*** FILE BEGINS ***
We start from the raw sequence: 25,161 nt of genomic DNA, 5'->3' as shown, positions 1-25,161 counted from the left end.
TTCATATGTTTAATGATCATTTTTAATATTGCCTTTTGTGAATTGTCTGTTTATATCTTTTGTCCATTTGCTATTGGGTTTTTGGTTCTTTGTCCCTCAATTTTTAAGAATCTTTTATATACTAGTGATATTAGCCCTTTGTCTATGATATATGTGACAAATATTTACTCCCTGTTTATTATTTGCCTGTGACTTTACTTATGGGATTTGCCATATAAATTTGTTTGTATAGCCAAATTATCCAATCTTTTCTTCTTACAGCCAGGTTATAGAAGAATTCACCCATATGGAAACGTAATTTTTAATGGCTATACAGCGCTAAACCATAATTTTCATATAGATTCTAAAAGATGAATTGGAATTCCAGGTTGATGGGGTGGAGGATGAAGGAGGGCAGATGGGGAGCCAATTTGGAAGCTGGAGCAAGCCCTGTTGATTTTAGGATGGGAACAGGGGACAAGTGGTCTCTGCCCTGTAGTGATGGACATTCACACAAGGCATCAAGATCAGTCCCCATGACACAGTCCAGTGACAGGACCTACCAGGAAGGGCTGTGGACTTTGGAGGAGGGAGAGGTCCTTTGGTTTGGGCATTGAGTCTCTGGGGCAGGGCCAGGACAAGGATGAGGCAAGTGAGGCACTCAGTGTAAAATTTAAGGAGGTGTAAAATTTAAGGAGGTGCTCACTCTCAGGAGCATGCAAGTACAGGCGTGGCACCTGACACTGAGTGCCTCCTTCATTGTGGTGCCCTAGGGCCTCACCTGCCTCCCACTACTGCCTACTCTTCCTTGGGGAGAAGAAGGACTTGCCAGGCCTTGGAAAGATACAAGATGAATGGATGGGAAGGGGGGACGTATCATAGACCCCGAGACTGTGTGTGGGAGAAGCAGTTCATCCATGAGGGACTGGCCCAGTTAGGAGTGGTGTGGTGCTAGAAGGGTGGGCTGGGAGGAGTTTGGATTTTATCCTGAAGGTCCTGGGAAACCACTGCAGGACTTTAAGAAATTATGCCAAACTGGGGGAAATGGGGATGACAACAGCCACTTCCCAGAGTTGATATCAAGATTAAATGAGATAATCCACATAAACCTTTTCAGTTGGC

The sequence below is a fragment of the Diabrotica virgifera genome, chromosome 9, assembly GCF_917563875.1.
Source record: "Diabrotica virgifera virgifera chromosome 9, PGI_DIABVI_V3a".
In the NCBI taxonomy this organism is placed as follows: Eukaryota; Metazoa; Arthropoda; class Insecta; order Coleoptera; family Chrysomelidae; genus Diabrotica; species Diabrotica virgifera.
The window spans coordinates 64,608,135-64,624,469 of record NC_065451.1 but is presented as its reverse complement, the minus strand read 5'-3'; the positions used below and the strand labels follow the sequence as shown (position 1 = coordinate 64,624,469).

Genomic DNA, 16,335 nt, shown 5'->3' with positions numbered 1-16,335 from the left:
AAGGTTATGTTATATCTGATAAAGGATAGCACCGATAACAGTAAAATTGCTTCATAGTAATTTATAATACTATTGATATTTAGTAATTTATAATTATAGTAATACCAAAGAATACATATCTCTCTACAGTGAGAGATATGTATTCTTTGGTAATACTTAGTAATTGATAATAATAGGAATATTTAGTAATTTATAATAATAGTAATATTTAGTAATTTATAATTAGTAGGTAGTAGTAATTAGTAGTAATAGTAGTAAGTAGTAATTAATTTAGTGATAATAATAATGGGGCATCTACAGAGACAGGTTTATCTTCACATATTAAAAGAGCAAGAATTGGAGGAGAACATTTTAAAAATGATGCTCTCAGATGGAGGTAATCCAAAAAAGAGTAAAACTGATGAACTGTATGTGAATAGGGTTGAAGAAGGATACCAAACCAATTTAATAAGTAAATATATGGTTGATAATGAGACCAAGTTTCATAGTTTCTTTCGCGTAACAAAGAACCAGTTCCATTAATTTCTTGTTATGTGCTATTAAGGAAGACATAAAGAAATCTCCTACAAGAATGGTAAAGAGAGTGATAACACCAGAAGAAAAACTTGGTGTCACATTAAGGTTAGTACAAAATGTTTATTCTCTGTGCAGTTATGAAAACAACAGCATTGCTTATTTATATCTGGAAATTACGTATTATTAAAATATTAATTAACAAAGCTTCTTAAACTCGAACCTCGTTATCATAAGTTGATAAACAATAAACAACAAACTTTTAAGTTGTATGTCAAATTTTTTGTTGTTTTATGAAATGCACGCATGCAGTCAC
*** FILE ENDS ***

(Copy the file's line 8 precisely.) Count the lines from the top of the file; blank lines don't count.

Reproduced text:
AAGGTTATGTTATATCTGATAAAGGATAGCACCGATAACAGTAAAATTGCTTCATAGTAATTTATAATACTATTGATATTTAGTAATTTATAATTATAGTAATACCAAAGAATACATATCTCTCTACAGTGAGAGATATGTATTCTTTGGTAATACTTAGTAATTGATAATAATAGGAATATTTAGTAATTTATAATAATAGTAATATTTAGTAATTTATAATTAGTAGGTAGTAGTAATTAGTAGTAATAGTAGTAAGTAGTAATTAATTTAGTGATAATAATAATGGGGCATCTACAGAGACAGGTTTATCTTCACATATTAAAAGAGCAAGAATTGGAGGAGAACATTTTAAAAATGATGCTCTCAGATGGAGGTAATCCAAAAAAGAGTAAAACTGATGAACTGTATGTGAATAGGGTTGAAGAAGGATACCAAACCAATTTAATAAGTAAATATATGGTTGATAATGAGACCAAGTTTCATAGTTTCTTTCGCGTAACAAAGAACCAGTTCCATTAATTTCTTGTTATGTGCTATTAAGGAAGACATAAAGAAATCTCCTACAAGAATGGTAAAGAGAGTGATAACACCAGAAGAAAAACTTGGTGTCACATTAAGGTTAGTACAAAATGTTTATTCTCTGTGCAGTTATGAAAACAACAGCATTGCTTATTTATATCTGGAAATTACGTATTATTAAAATATTAATTAACAAAGCTTCTTAAACTCGAACCTCGTTATCATAAGTTGATAAACAATAAACAACAAACTTTTAAGTTGTATGTCAAATTTTTTGTTGTTTTATGAAATGCACGCATGCAGTCAC